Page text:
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BLOWN OUT ON THE SCOREBOARD, CINCINNATI HOLDS ITS OWN IN STATS

Date story was published: Sunday, November 5, 1989

If nothing else, credit Kentucky with proving a point. As the Wildcats showed yesterday, it is indeed possible to win a football game 31-0 and be decidedly unimpressive in doing so.

"We've got to get better," said Coach Jerry Claiborne.

Chris Tolbert did return a punt 58 yards for a touchdown. Linebacker Jeff Brady was responsible for three turnovers -- a fumble recovery and two interceptions. And Steve Phillips and Mike Thomas each scored his first collegiate touchdown as UK blanked the battered Bearcats 31-0 at a less-than- full Commonwealth Stadium (46,195).

That did not mean, however, Kentucky silenced its critics. Starting at the top.

"We're happy to get the win and not have anybody seriously hurt," Claiborne said. "But I don't think we played an outstanding game, by any means."

Exhibit A: the stat sheet. Kentucky managed a mere 264 yards total offense, the second-lowest output for the already embattled UK attack. Despite a 21-0 halftime lead, UK was somehow outgained 90-73. Kentucky managed 12 first downs on the game, same as UC. The home team had a punt blocked for the first time this season. It dropped a pass in the end zone for the -- ouch -- fourth time this year. And it watched the Bearcats control the football 36 minutes, 55 seconds to 23:05.

"We dropped passes, we had penalties, we missed tackles," Claiborne said. "I thought the defense played pretty well. But the first three third downs Cincinnati had, we let them get first downs. We just didn't do what we're supposed to."

Asked if UK's performance would have beaten any other team on its schedule, Claiborne said, "I doubt that it would've beaten anybody else but Cincinnati. It probably wouldn't have beaten them if they weren't so bunged up."

Thus UK did what the coaches feared. Brady called it "playing to the level of your opponent. We watched what Miami (56-0) and West Virginia (69-3) did to them. We wanted to do the same thing. But we didn't."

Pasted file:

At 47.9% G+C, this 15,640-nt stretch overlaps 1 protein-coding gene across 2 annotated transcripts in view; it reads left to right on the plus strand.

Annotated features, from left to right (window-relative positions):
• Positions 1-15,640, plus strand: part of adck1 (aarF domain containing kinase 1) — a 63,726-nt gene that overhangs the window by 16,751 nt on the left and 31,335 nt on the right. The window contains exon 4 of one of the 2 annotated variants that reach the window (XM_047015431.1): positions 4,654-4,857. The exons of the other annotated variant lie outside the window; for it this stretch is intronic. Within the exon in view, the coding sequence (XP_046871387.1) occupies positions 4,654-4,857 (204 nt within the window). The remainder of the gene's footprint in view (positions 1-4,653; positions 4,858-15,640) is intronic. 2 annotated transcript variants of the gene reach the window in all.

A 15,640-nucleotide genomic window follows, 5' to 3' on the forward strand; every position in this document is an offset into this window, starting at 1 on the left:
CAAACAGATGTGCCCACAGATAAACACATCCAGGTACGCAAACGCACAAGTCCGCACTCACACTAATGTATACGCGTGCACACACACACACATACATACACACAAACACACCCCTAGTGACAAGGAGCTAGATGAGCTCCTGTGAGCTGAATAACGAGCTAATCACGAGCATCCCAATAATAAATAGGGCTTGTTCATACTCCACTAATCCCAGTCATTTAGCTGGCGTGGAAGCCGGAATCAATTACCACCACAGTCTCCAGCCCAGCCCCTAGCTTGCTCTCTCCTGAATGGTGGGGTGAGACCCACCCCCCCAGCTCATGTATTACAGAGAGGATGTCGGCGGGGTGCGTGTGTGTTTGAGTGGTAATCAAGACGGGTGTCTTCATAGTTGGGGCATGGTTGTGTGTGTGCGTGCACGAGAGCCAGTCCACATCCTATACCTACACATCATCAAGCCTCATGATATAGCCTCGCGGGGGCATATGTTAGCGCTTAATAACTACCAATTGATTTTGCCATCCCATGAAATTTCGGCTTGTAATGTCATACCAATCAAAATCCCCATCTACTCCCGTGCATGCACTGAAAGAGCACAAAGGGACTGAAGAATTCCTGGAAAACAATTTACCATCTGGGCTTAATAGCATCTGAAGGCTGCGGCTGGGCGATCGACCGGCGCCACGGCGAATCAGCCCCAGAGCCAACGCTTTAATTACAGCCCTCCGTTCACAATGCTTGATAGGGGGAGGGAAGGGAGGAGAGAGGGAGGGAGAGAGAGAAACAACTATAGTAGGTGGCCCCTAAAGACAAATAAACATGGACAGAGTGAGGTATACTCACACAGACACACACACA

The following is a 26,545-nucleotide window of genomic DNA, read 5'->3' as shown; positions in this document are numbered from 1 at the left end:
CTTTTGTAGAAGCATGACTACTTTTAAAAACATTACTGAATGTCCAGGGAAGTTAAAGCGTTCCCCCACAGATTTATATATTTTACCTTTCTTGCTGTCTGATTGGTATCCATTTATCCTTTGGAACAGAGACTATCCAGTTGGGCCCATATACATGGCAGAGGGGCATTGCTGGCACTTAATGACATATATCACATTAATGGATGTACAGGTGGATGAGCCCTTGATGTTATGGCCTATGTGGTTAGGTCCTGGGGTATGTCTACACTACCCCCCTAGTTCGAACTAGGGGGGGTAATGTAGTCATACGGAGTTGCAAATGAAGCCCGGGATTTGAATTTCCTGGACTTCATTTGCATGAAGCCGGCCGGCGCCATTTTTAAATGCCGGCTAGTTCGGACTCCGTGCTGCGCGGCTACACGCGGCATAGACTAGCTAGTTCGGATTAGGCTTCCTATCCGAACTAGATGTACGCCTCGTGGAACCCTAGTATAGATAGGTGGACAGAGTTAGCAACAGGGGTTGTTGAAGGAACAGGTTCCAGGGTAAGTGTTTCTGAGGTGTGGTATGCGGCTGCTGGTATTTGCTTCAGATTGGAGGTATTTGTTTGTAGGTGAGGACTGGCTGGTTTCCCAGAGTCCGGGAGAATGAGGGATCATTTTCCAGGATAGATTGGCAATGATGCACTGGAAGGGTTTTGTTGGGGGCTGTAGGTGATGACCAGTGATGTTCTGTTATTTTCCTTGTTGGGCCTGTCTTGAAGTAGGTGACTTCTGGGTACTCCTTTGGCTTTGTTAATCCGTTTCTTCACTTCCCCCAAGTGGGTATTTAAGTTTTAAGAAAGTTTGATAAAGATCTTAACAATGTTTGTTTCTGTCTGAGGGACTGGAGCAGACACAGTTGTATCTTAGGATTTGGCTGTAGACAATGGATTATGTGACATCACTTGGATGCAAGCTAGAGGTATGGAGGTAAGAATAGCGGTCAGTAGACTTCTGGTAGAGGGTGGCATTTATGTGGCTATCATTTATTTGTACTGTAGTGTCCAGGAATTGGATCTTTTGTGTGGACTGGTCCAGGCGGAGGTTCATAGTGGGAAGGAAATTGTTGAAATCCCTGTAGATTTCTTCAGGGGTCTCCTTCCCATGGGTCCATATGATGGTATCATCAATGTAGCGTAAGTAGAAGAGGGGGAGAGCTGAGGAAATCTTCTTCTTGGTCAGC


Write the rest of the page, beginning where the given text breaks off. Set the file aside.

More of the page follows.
"I really thought we'd have a big offensive day," said quarterback Freddie Maggard. "But we didn't."

Alfred Rawls rushed for 60 yards on 10 carries before being pulled. Thomas, a sophomore, had 42 yards on 10 attempts, including a 7-yard run for a score. Maggard completed nine of 17 passes for 111 yards and one score.

A terrific score. UK produced three offensive highlights yesterday and Steve Phillips was in on two. The first came in the first quarter when he made a great, one-handed leaping grab of a Maggard floater in the back of the end zone, giving UK a 7-0 lead.

"I saw guys in front of him so I put a little arc on it," Maggard said. "It was a bad pass really. But he just made a great catch."

Phillips' second heroic came in the third quarter when he spotted Maggard scrambling, ad-libbed a pattern and caught a 41-yard pass from the quarterback, UK's longest pass play of '89. Alas, the very next play, tight end Bobby Henderson dropped a perfect Maggard pass in the end zone. Ken Willis kicked a 34-yard field goal for UK's final points.

Phillips' reception was not, however, Kentucky's longest play of the day. That belonged once again to the return game. Tolbert did the honors. Last week, the littlest rookie, Kurt Johnson, took a kickoff back from eight yards deep in the end zone against Georgia for a score, going one up on the junior cornerback. "I've been waiting over a year for mine," Tolbert said.

After having three previous TDs canceled by penalties earlier in his career, Tolbert finally got it, taking UC's second punt and sprinting 58 yards for the score. "All the blocking was there. I didn't have to elude anybody or anything," he said. "As soon as I got to the end zone I looked back for the flags but I didn't see any."

UK led 14-0. A 21-yard Rawls run made it 21-0 at the half. Thomas' 7-yard burst up the middle made it 28-0, before Willis added the finishing touch.

Kentucky did hold Cincinnati to 154 yards total offense. In the fourth quarter, the Bearcats had a first-and-goal at the UK 5-yard line. Three plays later, Brady plucked Tim Andrew's fumble out of the air -- giving the Newport native a turnover hat trick -- to preserve the shutout, Kentucky's first since 1987.

And yet Cincinnati coach Tim Murphy appeared happy with his team. "I told our players before the game that I wanted to see legitimate, sincere emotion on every single snap and we got that," said the first-year coach. "In fact, I told them I didn't care what the score was after the game as long as we did that."

Cincinnati still dropped to 1-7-1. It was the Bearcats' second straight 31-0 loss. Akron did last week's honors. And Murphy's team has been outscored 221-20 in its last five outings. "Don't get me wrong, I want to win every single game," he said. "But I don't have many more buttons to push."

Forgive Claiborne if he starts pounding his noggin on the control board. True, his team is now 5-3, the fifth straight year UK has won at least five games. But, on the heels of last week's 34-23 loss at Georgia, yesterday marked Kentucky's second straight unsatisfactory performance.

"Our intensity was a little better," Claiborne said. "But it's still not what it's going to have to be to finish up our last three games."

"I think our aggressiveness and intensity will key up a little bit next week when we play Vandy," Maggard said.

Could be. But, said Claiborne, "We've just got to get better."

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